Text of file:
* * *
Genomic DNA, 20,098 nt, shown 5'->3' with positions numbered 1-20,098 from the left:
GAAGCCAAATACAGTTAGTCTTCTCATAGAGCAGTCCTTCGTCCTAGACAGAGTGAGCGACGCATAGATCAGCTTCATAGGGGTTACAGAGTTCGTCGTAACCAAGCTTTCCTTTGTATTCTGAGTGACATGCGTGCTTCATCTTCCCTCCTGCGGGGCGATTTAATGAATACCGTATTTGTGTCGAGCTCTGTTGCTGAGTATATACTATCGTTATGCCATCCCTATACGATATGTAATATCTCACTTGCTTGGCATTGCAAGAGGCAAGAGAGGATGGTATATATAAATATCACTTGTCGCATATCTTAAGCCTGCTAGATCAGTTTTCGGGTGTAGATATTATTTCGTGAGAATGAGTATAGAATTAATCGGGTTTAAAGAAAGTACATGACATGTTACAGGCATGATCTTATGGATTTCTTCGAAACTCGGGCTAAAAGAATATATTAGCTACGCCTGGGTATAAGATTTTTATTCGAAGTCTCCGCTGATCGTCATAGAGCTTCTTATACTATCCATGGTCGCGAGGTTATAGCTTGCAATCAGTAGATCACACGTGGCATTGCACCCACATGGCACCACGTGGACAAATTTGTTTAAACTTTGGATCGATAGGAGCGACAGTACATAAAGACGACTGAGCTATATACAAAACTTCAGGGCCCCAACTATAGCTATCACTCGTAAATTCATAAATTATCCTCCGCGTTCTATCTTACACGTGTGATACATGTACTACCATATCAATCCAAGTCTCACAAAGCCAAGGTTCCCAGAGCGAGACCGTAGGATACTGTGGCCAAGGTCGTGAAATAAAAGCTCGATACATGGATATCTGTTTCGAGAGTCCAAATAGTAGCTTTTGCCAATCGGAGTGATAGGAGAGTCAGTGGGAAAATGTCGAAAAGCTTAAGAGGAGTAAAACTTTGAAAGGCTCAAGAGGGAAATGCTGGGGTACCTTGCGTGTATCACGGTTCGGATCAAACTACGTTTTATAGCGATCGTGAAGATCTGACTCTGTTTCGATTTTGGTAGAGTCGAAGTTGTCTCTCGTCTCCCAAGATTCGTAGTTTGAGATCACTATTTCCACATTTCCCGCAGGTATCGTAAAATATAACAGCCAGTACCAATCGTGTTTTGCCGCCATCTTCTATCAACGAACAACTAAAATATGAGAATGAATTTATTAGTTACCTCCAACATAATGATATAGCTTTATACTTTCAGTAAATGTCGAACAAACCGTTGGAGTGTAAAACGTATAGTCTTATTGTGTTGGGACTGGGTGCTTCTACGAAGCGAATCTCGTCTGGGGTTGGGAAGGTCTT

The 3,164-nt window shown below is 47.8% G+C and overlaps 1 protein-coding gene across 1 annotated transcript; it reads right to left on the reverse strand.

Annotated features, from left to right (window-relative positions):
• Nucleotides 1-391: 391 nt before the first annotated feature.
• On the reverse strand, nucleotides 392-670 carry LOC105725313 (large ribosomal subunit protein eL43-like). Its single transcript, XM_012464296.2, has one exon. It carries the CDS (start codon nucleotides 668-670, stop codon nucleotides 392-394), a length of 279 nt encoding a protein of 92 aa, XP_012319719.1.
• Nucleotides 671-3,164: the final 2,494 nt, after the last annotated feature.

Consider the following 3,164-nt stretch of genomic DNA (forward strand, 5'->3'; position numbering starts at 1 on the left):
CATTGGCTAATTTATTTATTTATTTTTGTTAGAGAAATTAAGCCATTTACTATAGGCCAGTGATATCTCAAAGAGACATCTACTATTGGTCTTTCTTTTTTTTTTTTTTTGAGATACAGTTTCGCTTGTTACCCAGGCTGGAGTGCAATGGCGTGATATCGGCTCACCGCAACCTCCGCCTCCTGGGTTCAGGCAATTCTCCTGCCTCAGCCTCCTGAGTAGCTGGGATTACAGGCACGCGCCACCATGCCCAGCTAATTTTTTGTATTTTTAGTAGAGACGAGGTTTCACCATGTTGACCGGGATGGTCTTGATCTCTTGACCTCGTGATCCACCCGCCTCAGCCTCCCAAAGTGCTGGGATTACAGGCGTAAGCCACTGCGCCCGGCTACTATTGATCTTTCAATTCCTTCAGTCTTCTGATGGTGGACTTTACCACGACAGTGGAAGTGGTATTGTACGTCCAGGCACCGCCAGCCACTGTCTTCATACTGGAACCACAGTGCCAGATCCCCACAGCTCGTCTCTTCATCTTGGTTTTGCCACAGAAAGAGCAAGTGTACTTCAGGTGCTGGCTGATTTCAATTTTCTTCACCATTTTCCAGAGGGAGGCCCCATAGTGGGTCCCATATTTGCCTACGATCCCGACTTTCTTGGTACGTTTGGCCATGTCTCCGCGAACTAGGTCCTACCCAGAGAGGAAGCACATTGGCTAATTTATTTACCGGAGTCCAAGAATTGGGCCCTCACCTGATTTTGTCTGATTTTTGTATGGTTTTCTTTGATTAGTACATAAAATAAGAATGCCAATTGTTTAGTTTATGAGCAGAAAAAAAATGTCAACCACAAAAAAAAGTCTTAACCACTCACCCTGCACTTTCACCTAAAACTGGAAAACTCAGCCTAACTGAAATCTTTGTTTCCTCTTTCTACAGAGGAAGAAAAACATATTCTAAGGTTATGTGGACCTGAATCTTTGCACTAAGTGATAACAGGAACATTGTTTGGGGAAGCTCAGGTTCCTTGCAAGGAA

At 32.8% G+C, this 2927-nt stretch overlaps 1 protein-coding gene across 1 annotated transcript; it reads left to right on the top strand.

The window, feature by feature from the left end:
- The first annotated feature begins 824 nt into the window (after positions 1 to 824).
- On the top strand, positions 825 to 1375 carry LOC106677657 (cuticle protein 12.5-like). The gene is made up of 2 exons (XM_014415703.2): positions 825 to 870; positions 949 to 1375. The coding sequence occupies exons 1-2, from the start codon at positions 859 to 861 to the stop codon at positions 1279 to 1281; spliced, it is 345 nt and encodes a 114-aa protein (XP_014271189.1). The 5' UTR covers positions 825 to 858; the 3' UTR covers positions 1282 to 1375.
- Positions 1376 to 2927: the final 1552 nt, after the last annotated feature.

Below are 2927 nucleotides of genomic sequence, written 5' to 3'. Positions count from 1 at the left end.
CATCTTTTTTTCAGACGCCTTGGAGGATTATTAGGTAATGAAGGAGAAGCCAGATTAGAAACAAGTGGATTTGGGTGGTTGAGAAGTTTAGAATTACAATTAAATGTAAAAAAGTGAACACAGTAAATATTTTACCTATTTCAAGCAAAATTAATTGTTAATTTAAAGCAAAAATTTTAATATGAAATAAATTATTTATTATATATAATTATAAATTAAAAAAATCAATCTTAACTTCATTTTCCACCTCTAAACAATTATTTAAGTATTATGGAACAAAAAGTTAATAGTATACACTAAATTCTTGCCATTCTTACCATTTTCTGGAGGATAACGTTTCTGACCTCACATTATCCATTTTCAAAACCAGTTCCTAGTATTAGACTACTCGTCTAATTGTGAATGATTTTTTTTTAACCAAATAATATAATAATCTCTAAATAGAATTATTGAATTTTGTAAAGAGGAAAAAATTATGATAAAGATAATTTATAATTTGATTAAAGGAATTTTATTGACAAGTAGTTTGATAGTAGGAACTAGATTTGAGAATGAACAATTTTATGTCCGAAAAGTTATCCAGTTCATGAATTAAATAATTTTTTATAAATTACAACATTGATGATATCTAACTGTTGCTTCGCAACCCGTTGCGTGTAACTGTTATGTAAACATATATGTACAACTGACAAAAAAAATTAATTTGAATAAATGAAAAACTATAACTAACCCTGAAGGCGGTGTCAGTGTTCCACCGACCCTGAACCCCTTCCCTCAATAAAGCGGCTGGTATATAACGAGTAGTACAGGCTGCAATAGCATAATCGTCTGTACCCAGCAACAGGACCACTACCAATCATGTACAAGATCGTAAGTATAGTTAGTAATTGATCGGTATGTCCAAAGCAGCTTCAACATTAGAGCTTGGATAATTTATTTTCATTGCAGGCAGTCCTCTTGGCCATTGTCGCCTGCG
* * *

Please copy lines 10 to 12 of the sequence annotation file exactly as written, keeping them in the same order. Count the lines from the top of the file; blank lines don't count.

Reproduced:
At 32.8% G+C, this 2927-nt stretch overlaps 1 protein-coding gene across 1 annotated transcript; it reads left to right on the top strand.

The window, feature by feature from the left end:
- The first annotated feature begins 824 nt into the window (after positions 1 to 824).